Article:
Virginia Lee Bailey, for defendants-appellants.
GDX Automotive (GDX) and St. Paul Fire & Marine Insurance
Company (collectively, defendants) appeal from opinion and award
entered by the North Carolina Industrial Commission (the
Commission) awarding Griselda Gutierrez (plaintiff) benefits for
an injury she sustained at work. We reverse.
The undisputed findings of fact show that GDX manufactures
interior car parts. Plaintiff worked for GDX as an assembler from
28 June 1999 through 28 February 2001. She was approximately
thirty years old, had completed approximately three years of high
school, and was an undocumented worker of Mexican descent who spoke
On 14 July 1999, plaintiff lifted a bin of parts weighing
approximately fifteen pounds and immediately experienced lower back
pain. That day, she sought medical attention at ProMed, where Dr.
David Mobley (Dr. Mobley) diagnosed her with a lumbar strain and
recommended conservative treatment, to include medications and warm
compresses. On 20 July 1999, plaintiff returned to Dr. Mobley, and
he noted an improvement in her condition. Plaintiff reported pain
after bending and lifting and washing and drying clothes.
She returned to ProMed again on 21 July 1999 and was examined
by Dr. Ronald Huffman (Dr. Huffman). Dr. Huffman's examination
revealed good range of motion of plaintiff's back, ability to twistwithout difficulty, negative straight leg raising, and no
neurological symptoms. On 27 July 1999, Dr. Mobley examined
plaintiff and approved her to return to work at regular duty, which
she resumed that day.
Plaintiff did not seek further medical treatment until 28
March 2000, when she returned to ProMed after injuring her right
elbow, and again on 21 September 2000 for treatment for a severe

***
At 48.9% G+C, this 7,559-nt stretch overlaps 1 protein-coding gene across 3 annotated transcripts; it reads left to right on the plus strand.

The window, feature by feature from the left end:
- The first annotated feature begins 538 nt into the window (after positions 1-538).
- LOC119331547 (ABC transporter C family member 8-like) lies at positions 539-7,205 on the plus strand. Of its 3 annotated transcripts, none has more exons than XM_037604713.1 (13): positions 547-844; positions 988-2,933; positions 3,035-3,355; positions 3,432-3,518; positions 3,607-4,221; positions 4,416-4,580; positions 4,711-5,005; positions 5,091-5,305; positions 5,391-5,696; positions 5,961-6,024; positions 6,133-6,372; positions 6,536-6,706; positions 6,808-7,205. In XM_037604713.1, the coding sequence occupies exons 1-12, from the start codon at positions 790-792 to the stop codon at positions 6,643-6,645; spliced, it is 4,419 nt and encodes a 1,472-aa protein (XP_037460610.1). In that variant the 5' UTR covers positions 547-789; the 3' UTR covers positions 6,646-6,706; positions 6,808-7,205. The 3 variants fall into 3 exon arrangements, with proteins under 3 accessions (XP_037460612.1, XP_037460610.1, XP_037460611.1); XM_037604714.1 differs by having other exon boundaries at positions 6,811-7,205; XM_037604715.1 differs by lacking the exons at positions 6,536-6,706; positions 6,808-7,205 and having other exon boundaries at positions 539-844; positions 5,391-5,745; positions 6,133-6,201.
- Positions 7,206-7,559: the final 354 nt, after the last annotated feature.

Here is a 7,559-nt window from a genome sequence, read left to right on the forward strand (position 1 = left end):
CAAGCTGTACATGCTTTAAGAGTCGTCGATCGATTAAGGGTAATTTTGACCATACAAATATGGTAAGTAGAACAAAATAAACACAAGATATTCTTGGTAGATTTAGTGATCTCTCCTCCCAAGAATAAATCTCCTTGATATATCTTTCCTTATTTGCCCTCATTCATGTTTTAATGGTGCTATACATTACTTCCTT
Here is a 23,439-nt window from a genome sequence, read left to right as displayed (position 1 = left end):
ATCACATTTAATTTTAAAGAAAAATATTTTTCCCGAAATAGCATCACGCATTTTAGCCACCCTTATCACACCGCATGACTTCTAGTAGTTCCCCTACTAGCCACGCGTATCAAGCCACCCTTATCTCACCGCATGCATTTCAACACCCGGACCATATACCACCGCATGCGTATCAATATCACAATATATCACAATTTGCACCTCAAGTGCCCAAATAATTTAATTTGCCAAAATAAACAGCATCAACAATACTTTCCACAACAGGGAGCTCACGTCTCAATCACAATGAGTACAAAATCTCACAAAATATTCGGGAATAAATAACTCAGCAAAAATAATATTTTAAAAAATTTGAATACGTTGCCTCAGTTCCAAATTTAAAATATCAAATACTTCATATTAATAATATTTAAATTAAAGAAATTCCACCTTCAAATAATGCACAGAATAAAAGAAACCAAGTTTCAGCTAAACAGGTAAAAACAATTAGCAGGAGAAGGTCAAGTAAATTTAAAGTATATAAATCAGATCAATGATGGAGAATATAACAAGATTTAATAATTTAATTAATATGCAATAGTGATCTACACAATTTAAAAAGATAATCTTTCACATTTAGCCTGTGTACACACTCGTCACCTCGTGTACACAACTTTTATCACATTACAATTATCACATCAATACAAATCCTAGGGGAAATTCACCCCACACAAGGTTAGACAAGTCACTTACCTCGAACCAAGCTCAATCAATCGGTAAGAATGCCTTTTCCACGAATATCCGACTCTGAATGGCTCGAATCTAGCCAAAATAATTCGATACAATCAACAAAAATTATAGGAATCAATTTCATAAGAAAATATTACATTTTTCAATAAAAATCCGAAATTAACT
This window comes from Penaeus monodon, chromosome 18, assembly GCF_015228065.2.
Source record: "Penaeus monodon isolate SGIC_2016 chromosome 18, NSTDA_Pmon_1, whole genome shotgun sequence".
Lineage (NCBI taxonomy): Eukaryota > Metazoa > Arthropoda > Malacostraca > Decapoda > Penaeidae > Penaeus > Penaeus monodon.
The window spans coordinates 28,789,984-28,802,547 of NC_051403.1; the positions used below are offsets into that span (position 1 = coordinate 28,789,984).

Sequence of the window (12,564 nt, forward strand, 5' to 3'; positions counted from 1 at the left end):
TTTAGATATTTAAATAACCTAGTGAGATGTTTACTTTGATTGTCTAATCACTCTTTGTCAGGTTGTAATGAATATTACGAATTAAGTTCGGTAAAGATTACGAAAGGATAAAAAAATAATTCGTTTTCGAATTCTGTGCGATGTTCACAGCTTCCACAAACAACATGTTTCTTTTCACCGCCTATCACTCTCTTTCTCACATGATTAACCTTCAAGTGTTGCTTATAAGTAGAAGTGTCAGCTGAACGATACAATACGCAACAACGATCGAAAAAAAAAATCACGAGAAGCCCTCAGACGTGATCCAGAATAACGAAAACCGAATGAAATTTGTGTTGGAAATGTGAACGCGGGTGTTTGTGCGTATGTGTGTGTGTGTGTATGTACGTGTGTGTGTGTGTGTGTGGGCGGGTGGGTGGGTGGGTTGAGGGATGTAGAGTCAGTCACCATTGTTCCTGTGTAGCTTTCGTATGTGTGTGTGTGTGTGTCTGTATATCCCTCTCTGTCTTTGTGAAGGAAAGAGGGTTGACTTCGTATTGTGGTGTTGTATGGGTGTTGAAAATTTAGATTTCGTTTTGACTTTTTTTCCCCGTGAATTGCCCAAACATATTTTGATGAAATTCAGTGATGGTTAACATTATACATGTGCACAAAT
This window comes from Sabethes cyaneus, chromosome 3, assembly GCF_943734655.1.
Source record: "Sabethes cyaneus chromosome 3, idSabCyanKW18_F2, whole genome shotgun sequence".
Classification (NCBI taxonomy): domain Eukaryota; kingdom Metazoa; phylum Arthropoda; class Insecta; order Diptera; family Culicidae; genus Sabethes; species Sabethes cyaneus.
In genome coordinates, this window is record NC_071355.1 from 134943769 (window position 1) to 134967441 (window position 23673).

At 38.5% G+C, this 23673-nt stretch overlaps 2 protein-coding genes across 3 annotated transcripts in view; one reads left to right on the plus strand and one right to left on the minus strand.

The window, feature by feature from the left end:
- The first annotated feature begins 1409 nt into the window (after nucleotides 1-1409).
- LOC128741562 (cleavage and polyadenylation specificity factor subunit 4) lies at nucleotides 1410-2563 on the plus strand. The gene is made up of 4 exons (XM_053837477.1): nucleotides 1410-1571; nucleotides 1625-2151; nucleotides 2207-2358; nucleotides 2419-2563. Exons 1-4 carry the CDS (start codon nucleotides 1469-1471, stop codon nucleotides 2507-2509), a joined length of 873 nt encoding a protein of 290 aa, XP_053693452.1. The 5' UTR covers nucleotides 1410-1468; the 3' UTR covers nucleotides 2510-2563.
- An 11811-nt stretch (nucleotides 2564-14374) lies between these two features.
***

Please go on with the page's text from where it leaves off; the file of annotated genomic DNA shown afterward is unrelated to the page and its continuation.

headache. Plaintiff did not complain of back pain during either
Although plaintiff missed work on 9 January 2001, she returned
to work. On 15 January 2001, plaintiff sought treatment from Dr.
Michael Binder (Dr. Binder), a chiropractor, and stated she had
been experiencing lower back pain from working on her job for
approximately fifteen months. On 17 January 2001, plaintiff
presented a chiropractor's note excusing her from work until 19
January 2001. Plaintiff again visited Dr. Binder's office on 5
February 2001 and received work restrictions, which her employer
could not accommodate.
On 9 March 2001, plaintiff sought treatment from Dr. Jeffrey
Baker (Dr. Baker), an orthopaedic surgeon. Dr. Baker diagnosed
plaintiff with degenerative disk disease and referred her for
physical therapy. Following a hearing, Deputy Commissioner George
T. Glenn, II, awarded plaintiff continuing disability compensation
and medical treatment for her back injury. Defendants appealed to
the Full Commission, which concluded plaintiff was entitled to
ongoing temporary total disability compensation and medicaltreatment for an injury that occurred on 14 July 1999. Defendants
The issues presented on appeal are whether the Commission
erred by: (1) failing to consider testimony and adjudicate
evidence of plaintiff's treating physicians revealing plaintiff